continued on pg. 15

14 14 Opinion Page.indd 1

10/3/2023 1:08:45 PM

OPINION continued from pg. 14 Biotech Billionaire Vivek Ramaswamy Ramaswamy followed up a great debate in Milwaukee in August with a dud in Simi Valley. Myself, and most of America, was intrigued by how he would perform. Unfortunately, he came across as contradictory and poor at responding to jabs by other candidates. At one point he was challenged by Scott, and that devolved into a few minutes of indecipherable yelling. DeSantis took jabs at his business deals in China, Pence called out his lack of voting record and Haley called out his contradictions between hating China and social media while campaigning on TikTok. His strategy of calling everyone on stage “good people” was largely ineffective and overall he came across as what he is: a billionaire new to the political world and a self proclaimed “know it all.” He will be fighting for his place back in the upper echelon of the Republican candidates in Miami.

“He has the unique perspective of being an African American raised by a single mother who still strongly believes in the American dream.” South Carolina Senator Tim Scott Tim Scott came in with a lot to prove, and he did just that. The South Carolinian has always been the “nice guy” of this presidential election cycle. There were questions about if he could stand up to criticism. He proved that he can argue when it was needed, and he stood his ground. He has the unique perspective of being an African American raised by a single mother who still strongly believes in the American dream. Which is huge for the party. He is a common sense Republican that people like. I liked when he clarified his view on the UAW strike and the border issue. Best of all was the credibility he brings with bills he has passed and committees he has been on in his 12 years in Congress. While he might not get the nomination, he has asserted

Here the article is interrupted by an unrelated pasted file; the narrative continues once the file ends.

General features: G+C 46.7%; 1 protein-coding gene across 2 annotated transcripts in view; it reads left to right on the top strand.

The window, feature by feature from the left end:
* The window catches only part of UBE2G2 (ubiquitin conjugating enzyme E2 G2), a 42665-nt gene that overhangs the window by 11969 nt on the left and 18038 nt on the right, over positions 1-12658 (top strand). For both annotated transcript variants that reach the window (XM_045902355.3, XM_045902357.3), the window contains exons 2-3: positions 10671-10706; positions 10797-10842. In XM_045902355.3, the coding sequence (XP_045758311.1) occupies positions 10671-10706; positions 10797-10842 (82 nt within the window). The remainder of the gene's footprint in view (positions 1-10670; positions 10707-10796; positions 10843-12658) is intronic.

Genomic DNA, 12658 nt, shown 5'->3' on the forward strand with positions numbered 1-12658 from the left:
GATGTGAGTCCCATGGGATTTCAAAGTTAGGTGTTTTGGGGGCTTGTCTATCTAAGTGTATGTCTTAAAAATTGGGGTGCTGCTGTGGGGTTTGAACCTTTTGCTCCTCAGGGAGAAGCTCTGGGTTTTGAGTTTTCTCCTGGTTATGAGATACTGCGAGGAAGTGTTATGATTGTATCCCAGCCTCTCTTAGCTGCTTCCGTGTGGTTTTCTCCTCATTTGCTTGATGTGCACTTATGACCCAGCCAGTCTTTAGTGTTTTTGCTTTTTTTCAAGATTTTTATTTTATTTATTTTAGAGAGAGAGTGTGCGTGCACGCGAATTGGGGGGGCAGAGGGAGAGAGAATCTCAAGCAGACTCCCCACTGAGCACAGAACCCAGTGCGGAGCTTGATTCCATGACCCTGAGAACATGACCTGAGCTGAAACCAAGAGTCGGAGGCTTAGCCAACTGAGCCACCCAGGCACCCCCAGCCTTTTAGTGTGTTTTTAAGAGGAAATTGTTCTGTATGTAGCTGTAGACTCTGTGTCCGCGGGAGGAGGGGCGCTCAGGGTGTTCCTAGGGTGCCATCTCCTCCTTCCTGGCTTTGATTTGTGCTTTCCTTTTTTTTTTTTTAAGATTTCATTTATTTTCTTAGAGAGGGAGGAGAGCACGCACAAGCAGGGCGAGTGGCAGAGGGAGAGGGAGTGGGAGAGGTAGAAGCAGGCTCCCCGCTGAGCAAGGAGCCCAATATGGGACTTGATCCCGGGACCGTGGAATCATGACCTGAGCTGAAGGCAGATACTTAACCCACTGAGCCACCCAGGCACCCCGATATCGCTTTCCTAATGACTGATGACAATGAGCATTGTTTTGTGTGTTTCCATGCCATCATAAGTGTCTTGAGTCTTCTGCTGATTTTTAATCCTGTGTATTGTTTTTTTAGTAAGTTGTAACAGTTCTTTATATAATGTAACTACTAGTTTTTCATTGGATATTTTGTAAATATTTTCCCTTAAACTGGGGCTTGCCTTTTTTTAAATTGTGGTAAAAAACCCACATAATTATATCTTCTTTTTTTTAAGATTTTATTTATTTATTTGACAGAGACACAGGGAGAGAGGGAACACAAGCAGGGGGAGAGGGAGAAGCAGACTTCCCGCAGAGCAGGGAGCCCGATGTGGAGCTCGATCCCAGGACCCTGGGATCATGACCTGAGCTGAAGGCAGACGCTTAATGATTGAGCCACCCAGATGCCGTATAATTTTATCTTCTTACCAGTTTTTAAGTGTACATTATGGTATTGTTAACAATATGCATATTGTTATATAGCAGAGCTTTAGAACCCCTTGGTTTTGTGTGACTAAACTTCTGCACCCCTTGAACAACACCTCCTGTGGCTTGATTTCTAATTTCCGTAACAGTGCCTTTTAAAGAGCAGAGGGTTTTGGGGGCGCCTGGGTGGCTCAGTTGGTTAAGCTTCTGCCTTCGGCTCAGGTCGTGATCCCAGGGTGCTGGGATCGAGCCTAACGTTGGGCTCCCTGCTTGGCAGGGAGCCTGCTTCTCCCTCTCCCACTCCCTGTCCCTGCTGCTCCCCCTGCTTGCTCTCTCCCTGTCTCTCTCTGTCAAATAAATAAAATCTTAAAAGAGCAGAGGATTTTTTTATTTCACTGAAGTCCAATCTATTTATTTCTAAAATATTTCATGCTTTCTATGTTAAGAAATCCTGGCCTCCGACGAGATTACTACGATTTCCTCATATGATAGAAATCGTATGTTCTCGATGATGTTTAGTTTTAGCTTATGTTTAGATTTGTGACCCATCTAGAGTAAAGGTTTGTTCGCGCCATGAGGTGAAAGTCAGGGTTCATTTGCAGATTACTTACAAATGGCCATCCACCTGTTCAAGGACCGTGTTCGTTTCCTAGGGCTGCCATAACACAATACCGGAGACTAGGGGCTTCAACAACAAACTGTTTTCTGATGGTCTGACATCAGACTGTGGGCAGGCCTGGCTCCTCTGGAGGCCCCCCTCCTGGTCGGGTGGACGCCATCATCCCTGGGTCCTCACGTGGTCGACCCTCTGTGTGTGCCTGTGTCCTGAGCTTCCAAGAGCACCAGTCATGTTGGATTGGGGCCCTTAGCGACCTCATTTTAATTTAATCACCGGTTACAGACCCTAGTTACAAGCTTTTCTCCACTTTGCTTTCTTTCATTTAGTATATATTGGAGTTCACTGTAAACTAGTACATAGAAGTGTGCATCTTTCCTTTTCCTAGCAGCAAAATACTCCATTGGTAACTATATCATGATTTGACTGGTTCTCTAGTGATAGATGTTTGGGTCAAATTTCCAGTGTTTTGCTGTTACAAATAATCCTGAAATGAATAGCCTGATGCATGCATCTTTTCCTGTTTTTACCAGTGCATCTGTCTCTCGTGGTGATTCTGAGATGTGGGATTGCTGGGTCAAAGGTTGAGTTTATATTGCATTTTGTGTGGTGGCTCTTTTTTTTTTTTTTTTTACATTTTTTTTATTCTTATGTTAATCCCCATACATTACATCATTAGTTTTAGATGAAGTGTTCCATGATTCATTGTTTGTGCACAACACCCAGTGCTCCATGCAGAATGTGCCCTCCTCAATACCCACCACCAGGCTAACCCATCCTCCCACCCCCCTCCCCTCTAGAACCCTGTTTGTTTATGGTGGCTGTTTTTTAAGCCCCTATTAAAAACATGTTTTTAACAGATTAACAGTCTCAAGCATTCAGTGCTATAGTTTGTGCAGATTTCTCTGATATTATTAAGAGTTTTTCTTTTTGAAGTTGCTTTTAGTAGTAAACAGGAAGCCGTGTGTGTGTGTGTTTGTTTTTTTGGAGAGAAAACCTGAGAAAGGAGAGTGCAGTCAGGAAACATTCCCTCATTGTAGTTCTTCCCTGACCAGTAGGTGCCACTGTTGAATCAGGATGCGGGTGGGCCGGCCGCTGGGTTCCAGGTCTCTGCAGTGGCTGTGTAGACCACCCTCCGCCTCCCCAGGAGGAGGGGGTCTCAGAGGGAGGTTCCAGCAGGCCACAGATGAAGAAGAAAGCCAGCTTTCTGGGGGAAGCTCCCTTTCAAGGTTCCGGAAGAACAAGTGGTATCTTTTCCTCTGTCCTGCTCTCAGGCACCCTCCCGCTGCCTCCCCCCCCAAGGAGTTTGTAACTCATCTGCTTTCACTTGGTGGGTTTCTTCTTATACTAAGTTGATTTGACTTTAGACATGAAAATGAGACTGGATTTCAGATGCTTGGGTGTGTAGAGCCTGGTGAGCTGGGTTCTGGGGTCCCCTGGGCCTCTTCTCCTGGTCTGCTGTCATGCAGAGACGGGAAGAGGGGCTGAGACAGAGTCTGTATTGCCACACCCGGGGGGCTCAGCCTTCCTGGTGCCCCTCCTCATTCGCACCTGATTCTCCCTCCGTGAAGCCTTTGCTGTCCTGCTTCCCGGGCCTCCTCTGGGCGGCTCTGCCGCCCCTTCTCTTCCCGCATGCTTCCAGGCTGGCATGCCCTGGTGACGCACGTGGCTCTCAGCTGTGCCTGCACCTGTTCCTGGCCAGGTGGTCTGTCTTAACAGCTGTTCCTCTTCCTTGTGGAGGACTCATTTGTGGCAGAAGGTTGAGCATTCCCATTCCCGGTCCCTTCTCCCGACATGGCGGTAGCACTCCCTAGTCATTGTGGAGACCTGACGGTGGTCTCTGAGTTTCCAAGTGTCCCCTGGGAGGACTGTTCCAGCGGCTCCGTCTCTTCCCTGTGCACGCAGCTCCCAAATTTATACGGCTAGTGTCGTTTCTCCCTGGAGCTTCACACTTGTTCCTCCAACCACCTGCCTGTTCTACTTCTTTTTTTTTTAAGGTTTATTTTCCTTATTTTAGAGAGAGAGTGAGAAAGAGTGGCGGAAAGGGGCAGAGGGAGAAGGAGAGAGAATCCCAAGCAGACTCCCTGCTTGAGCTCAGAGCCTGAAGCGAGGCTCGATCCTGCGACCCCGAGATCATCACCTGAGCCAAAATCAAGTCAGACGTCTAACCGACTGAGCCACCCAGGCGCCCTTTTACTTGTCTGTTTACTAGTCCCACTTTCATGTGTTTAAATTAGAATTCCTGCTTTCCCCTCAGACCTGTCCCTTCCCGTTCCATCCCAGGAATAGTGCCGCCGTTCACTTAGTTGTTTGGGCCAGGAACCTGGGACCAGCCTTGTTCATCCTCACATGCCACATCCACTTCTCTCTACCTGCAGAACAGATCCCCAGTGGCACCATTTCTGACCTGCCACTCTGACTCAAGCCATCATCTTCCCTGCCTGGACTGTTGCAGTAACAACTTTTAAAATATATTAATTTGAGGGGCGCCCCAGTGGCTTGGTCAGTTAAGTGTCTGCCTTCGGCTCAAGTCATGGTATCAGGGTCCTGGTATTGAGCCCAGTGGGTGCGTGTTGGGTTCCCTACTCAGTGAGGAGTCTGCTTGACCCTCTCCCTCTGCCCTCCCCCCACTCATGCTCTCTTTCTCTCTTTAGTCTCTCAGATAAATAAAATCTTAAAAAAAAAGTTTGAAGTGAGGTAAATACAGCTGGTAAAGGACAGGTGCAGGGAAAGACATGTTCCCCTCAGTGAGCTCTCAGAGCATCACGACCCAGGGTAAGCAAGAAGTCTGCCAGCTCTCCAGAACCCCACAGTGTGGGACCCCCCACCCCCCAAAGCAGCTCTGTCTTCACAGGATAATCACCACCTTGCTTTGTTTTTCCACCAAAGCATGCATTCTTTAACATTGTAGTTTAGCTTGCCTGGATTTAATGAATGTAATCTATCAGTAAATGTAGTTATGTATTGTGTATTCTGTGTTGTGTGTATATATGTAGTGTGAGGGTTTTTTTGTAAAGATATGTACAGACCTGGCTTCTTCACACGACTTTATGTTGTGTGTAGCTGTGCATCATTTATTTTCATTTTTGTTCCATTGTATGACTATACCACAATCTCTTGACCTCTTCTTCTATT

GOP presidential candidates debate at the Ronald Reagan Presidential Library

himself as a legitimate candidate rather than a guy just scraping by. I hope to see him in a bigger role in Washington in the future. Former President Donald Trump Trump was another big winner Wednesday after skipping the debate. He kept his sizable lead over DeSantis all while spending his day speaking to striking auto workers in Detroit. While he was not there to take the onslaught of attacks, particularly that of Chris Christie, his team was at the debate. Whether you like the former President or not, it is clear that it is his nomination to lose. I doubt we will see him in Miami in November unless something drastic happens, but he may make an appearance






N. Daktoa Gov. Doug Burgum Going into this debate I didn’t know a lot about Doug Burgum, but he really impressed me. Now, I should preface with the fact that Burgum has absolutely no chance of winning the nomination; he only qualified for the debate a few days before. Right away, he was interjecting and interrupting until one moderator told him they would mute his mic—a threat they would only deliver to a lesser candidate. While that isn’t a great look for many, it was necessary for him to make a name for himself. I really liked his businessfirst approach where he backed his economic plan up with some

CNN News

evidence of what he has done in North Dakota. North Dakota is a very small state however, so I would be curious to see his ideas with energy, border control and the budget work on a larger scale. Ultimately, I was really impressed with Burgum, but he will likely be out of the race by November. Former N. J. Gov. Chris Christie You can’t talk about Christie’s debate without discussing his hatred for Donald Trump. Time and time again, Christie diverted his questions towards his disdain for the former President. He called him a coward for not debating with them, criticized his spending habits as President. and even called him “Donald Duck.” Talk about pettiness. Other than that, Christie’s

“...and even called him [President Trump] ‘Donald Duck.’”

Donald Trump addressing blue-collar workers outside of Detroit, MI


debate was largely uneventful. Many Republicans thought he outright lost the debate, and I don’t totally disagree. Christie came in with a confidence that no candidate polling less than 4 percent of the popular vote should have. Christie will likely be out before the next debate, and I think that is for the better. Although, it is of note, that he fared better this time around than he did in 2016.

OPINION | FALL 2023 15 Opinion Page.indd 1

10/2/2023 10:02:15 PM

backpageadOctober.indd 1

10/2/2023 10:23:04 PM

Turn static files into dynamic content formats.

Create a flipbook
Issuu converts static files into: digital portfolios, online yearbooks, online catalogs, digital photo albums and more. Sign up and create your flipbook.